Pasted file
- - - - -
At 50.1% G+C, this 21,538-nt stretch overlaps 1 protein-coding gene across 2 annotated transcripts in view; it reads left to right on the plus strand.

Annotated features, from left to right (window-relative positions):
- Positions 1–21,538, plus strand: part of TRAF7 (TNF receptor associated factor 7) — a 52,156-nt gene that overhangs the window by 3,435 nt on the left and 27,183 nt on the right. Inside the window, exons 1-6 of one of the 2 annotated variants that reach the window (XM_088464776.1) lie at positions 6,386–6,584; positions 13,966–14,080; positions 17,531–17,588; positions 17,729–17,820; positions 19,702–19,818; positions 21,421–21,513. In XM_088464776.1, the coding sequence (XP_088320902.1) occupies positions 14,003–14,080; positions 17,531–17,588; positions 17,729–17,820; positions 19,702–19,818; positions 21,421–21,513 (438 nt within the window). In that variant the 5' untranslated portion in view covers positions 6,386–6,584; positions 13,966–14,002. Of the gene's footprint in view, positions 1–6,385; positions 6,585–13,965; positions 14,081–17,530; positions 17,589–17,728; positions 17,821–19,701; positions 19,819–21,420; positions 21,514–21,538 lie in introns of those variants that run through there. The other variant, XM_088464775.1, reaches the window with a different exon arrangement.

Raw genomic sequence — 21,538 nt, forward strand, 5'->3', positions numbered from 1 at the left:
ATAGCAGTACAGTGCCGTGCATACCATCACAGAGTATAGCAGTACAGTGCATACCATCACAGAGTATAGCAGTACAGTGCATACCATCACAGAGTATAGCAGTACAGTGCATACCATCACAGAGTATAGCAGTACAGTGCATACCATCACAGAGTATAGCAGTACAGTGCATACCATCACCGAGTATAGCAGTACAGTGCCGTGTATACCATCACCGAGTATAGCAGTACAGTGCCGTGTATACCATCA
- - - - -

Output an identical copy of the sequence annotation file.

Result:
At 50.1% G+C, this 21,538-nt stretch overlaps 1 protein-coding gene across 2 annotated transcripts in view; it reads left to right on the plus strand.

Annotated features, from left to right (window-relative positions):
- Positions 1–21,538, plus strand: part of TRAF7 (TNF receptor associated factor 7) — a 52,156-nt gene that overhangs the window by 3,435 nt on the left and 27,183 nt on the right. Inside the window, exons 1-6 of one of the 2 annotated variants that reach the window (XM_088464776.1) lie at positions 6,386–6,584; positions 13,966–14,080; positions 17,531–17,588; positions 17,729–17,820; positions 19,702–19,818; positions 21,421–21,513. In XM_088464776.1, the coding sequence (XP_088320902.1) occupies positions 14,003–14,080; positions 17,531–17,588; positions 17,729–17,820; positions 19,702–19,818; positions 21,421–21,513 (438 nt within the window). In that variant the 5' untranslated portion in view covers positions 6,386–6,584; positions 13,966–14,002. Of the gene's footprint in view, positions 1–6,385; positions 6,585–13,965; positions 14,081–17,530; positions 17,589–17,728; positions 17,821–19,701; positions 19,819–21,420; positions 21,514–21,538 lie in introns of those variants that run through there. The other variant, XM_088464775.1, reaches the window with a different exon arrangement.

Raw genomic sequence — 21,538 nt, forward strand, 5'->3', positions numbered from 1 at the left:
ATAGCAGTACAGTGCCGTGCATACCATCACAGAGTATAGCAGTACAGTGCATACCATCACAGAGTATAGCAGTACAGTGCATACCATCACAGAGTATAGCAGTACAGTGCATACCATCACAGAGTATAGCAGTACAGTGCATACCATCACAGAGTATAGCAGTACAGTGCATACCATCACCGAGTATAGCAGTACAGTGCCGTGTATACCATCACCGAGTATAGCAGTACAGTGCCGTGTATACCATCA